Thought I’d play a little with Hadoop 0.23 (a.k.a YARN, MR2, NextGen Hadoop) and dump my notes here.
Gotta keep my skillz sharp y’all so I don’t become irrelephant. (Yes, that just happened.)
Below I just setup a pseudo-distributed mode setup and run some examples on it, nothing crazy.
I’m hoping to test and write more on how 0.23 differs from the main line 0.20.x, 1.0 and CDH3 releases as well as playing with the NameNode federation and using some other paradigms like MPI, Hama and Spark.
Let me prefix this rant/post by stating that I come from the more scrappy, ‘build it out from OSS’ sort of shop, so I am highly biased toward the approach of:
- Thinking first about, and then building, your infrastructure/solution to fit your needs.
- Knowing the software inside and out.
- Relying on the community for the rest.
Over the converse ‘Enterprise’ approach of:
- Building your infrastructure based on someone’s white paper on how you should build an infrastructure to do X.
- Getting your sysadmins a set of meaningless certifications.
- Ultimately relying on commercial support as your last point of escalation.
Yes, yes, yes… this is very snobby and I am in danger of sounding as irreverent as Ted Dzuiba. I am also wholly conscious that OSS approach can be taken in the same extreme direction as the enterprise approach. in so much that everyone blindly follows the same design choices that Twitter or Facebook are doing (albeit better than anyone else) or are implementing everything in node.js or Ruby on Rails because that is what the hot-as-shit hipster developers are doing.
For me it comes down to having operational responsibility for your infrastructure, rather than a support contract. But still, I’m young and work at a hot startup; when I’m CTO of a bank maybe my view will change
Ha! First day of my long awaited vacation and what do I do? Write a blog post about stuff I do at work of course!
A good portion of our team prefers to interface with Hive programatically using the Hive Thrift Server
The more we rely on it, the more we need to harden it.
It is not really setup or packaged for this so we need to go to town on it.
So, I started playing with a beta of Brisk this weekend.
The Datastax guys are industrious, energentic and are very open to hearing from both the Cassandra and Hadoop communities. You should hit them in #Datastax-Brisk on Freenode IRC.
I’ll post more on my benchmarks and tests later, I’m still getting comfortable with it, but it is still very familiar, already being a Hadoop and Cassandra user.
I need to setup the OpsCenter stuff which looks pretty cool and put some real data in it.
So far, my favorite thing:
INFO 23:36:22,093 Chose seed 192.168.x.x as jobtracker
My current concern is how to deal with deletes in CFS (CassandraFS) as Hive (and Terasort for that matter) kicks up a lot of ephemeral data. Cassandra doesn’t delete stuff instantly, so I imagine I’ll need to do some tweaking with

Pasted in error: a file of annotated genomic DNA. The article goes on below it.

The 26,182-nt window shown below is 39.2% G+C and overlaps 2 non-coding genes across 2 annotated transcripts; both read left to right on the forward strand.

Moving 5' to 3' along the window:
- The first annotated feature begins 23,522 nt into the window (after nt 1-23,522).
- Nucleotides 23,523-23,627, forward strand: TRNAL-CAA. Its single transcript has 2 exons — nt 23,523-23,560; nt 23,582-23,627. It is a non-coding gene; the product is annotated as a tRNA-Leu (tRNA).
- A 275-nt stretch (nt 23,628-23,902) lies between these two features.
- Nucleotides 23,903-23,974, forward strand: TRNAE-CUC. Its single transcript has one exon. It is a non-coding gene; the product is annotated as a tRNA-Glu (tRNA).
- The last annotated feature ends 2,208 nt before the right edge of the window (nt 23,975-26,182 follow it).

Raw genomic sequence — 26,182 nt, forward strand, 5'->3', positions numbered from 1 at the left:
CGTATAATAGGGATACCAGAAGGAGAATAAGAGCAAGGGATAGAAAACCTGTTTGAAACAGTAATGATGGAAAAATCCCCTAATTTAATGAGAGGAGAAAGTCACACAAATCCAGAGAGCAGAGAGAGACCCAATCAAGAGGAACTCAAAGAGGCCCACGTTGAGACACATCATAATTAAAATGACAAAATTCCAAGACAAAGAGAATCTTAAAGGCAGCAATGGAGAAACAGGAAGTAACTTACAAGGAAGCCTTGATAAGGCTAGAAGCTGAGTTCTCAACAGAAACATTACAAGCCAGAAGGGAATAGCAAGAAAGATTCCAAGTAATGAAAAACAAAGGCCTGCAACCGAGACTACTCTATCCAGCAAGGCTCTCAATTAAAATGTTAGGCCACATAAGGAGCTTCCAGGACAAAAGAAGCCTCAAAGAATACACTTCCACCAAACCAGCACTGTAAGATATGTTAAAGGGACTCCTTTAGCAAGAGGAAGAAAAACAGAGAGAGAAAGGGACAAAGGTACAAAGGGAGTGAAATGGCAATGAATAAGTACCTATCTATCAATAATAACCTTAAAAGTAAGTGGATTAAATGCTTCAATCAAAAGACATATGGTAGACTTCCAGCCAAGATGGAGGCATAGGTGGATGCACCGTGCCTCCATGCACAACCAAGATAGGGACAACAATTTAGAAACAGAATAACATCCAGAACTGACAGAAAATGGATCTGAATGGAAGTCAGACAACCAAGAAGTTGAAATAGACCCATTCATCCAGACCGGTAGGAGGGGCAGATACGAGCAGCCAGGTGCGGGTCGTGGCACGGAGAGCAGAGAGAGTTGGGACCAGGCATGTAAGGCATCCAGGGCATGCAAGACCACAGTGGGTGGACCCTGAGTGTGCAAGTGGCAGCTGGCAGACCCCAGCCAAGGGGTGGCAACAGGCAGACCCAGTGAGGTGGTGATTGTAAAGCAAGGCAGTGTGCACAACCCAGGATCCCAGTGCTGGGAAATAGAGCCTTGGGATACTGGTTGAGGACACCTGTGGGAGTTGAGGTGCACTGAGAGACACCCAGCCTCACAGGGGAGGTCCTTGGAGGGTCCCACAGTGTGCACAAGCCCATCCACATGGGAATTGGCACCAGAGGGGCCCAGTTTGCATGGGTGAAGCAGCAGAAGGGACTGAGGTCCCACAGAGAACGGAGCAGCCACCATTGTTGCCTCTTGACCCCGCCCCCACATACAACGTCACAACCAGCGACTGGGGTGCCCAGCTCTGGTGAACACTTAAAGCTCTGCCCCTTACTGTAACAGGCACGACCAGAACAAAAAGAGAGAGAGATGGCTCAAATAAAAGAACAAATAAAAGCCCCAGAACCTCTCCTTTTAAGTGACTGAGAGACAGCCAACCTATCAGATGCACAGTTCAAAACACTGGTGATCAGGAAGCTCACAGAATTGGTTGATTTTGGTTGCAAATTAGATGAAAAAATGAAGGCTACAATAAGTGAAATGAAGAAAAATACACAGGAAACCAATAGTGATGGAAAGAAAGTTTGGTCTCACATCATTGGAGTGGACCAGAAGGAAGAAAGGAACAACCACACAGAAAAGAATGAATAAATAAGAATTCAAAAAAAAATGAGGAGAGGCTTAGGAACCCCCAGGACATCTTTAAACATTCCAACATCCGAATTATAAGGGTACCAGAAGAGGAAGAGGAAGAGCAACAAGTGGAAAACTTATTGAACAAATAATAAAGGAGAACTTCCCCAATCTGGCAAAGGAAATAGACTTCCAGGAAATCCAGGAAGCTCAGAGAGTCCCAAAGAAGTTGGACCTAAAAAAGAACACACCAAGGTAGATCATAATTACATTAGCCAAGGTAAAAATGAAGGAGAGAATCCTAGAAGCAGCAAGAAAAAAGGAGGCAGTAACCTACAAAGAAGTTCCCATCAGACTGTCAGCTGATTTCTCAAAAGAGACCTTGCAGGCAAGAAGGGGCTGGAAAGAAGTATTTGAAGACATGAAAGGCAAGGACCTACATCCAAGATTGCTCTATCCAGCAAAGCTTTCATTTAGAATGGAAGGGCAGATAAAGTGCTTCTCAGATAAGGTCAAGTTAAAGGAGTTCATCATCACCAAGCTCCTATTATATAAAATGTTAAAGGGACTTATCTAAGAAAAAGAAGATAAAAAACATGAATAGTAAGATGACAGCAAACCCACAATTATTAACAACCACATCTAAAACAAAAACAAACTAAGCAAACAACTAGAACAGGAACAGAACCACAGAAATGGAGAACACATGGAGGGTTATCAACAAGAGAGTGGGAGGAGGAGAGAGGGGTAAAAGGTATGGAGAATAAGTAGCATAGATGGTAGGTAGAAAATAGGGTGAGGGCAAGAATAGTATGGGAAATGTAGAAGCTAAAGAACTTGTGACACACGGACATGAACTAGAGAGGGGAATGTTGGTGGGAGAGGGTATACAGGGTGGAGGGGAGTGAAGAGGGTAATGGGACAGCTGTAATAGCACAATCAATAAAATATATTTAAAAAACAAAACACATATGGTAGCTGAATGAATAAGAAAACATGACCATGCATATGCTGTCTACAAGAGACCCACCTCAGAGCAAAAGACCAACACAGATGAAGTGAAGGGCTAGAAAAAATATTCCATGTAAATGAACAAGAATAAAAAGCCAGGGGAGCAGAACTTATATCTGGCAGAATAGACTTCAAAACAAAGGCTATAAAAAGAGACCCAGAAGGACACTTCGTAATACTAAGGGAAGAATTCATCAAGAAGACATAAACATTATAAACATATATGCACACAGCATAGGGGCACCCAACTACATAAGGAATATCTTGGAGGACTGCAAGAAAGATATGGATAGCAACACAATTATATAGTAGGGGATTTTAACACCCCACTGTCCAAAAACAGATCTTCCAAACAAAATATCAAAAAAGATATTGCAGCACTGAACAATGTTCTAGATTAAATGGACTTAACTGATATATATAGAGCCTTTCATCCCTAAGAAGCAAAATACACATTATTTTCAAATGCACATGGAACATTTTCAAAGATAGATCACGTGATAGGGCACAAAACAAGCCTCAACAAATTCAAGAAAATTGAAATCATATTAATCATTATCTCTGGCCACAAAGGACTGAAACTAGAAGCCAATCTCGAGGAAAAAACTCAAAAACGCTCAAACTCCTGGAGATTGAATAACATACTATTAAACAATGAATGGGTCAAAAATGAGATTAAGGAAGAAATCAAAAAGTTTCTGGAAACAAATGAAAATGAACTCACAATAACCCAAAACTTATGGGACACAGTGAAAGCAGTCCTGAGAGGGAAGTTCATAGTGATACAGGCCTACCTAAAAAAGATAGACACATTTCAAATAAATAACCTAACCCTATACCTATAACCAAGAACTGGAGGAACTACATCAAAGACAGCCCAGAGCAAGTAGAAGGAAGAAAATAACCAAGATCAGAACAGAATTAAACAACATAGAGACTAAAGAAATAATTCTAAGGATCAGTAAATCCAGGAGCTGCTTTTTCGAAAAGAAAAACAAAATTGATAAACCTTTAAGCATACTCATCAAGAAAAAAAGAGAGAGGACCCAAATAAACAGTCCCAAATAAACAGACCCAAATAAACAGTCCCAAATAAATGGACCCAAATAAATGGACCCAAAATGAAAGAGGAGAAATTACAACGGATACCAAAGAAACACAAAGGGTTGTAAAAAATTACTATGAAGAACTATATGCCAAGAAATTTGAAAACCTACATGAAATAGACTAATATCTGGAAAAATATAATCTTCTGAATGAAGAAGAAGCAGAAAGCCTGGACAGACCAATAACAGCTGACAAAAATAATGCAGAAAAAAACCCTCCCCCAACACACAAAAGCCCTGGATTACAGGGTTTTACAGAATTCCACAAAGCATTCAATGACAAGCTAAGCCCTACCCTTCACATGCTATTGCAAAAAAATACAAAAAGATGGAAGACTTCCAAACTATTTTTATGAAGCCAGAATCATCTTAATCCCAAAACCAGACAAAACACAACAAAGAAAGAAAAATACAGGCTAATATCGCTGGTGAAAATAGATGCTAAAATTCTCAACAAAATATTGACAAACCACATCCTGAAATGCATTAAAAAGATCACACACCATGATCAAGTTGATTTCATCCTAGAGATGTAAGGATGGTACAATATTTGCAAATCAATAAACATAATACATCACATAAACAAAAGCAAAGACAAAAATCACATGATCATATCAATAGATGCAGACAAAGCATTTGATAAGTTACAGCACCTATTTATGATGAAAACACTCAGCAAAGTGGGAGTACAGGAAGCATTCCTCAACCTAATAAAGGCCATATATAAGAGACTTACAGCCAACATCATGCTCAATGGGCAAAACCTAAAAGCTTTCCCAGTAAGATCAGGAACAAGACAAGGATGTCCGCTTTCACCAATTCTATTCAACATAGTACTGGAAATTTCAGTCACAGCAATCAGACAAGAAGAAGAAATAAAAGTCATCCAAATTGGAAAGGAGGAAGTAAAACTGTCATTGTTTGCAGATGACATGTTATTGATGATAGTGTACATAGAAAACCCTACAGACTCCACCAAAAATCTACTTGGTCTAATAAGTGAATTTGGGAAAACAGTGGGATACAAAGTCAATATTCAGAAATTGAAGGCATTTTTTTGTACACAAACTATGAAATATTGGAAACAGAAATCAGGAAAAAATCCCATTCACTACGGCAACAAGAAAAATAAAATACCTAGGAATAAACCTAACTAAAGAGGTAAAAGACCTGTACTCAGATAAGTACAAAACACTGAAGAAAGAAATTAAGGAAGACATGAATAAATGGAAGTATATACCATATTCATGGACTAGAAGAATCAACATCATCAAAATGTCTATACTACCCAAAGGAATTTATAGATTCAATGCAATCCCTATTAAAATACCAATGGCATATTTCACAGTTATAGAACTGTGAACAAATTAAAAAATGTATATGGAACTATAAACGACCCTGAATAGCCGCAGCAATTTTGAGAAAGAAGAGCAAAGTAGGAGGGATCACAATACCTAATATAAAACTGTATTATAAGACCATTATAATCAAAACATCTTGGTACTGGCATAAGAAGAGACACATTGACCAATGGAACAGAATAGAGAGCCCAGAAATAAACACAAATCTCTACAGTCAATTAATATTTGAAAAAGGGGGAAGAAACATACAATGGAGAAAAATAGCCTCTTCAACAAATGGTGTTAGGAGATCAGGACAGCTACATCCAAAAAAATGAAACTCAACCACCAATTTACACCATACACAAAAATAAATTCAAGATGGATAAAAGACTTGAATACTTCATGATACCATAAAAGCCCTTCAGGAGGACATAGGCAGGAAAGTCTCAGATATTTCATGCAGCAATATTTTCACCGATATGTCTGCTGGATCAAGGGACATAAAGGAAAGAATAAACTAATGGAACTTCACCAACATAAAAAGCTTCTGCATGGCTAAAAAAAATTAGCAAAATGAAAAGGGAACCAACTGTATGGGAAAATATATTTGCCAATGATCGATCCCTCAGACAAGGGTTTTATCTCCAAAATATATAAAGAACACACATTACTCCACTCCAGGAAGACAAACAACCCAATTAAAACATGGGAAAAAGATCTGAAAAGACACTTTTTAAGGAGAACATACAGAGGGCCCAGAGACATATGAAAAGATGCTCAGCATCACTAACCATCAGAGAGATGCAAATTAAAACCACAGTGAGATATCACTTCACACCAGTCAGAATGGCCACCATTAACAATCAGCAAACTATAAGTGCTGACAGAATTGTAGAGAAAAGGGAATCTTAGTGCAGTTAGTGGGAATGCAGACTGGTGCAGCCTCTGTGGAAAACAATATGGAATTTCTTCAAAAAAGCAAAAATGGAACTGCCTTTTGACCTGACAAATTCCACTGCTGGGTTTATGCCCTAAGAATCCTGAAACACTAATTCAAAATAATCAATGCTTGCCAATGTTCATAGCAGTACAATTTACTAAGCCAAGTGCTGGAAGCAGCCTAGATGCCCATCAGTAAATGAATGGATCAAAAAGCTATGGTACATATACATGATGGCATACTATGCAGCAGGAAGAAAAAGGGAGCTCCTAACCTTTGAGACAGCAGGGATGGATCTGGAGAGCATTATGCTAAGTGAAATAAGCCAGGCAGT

GCGraceSeconds to find an optimal setting.
So, this is my quick 5 minute setup to get going and running benchmarks.
SeaMicro has a pretty sweet looking product with their SM10000-64.
A while back I spoke to some SeaMicro sales guys and engineers and was pretty impressed. These guys know their stuff and many of them were movers and shakers at Force10, Brocade, AMD, Sun, Cisco and Juniper.
With that pedigree it seems a foregone conclusion they’d be able to come up with the new hotness in systems design.
So, what problem are they REALLY trying to solve? In their own words:
“Historically, servers were designed to quickly solve a relatively small number of very hard problems. The Internet, however, changed this. In the Internet data center, the challenge is to handle millions of relatively small, independent tasks like those needed for searching, social networking, viewing web pages, and checking email. Volume servers failed to adapt to this fundamental change.”
What did they do?
With some magic ASIC design they crammed 256 netbooks into 10U to save power and bet that the simpler Atom CPUs will be enough to handle the workloads we see in the serving layer.
DataStax (née Riptano) is to Cassandra as Cloudera is to Hadoop (or Redhat is to Linux).
Brisk is DataStax’s upcoming Cassandra/Hadoop hybrid distribution. From thier site:
DataStax’ Brisk is an enhanced open-source Apache Hadoop and Hive distribution that utilizes Apache Cassandra for many of its core services. Brisk provides integrated Hadoop MapReduce, Hive and job and task tracking capabilities, while providing an HDFS-compatible storage layer powered by the Cassandra DB.
They added Cassandra as an option for the Hadoop storage layer, allowing you to bypass HDFS; however, the implications of that go a whole lot further. You get the strengths of both systems here and lose some of the problems.
I’m pretty jazzed about this and I hope to convince my co-workers to give it a go. I’d like to tell you why.
World Backup Day was last Thursday and in its honor I uploaded a few of my backup scripts to my github repository.
I thought I’d start off with modified versions of the scripts I use in production at Outbrain to backup my Hadoop NameNode and Hive Metastore.
First: OMFG WTF ARE YOU NOT BACKING UP YOUR NAMENODE AND HIVE METASTORE?
Second: No really, WTF IS WRONG WITH YOU!?!
Over the last few months we’ve been migrating our infrastructure over to the Chef platform for infrastructure automation. It is analogous to Puppet, which I’ve tinkered with in the past.
I’ll skip the debate over which is the better tool. There has been lots of discussion all over about it. Suffice it to say, we chose Chef for a myriad of reasons and this post isn’t a case study.
My first big chef project was migrating our Hadoop cluster on to it.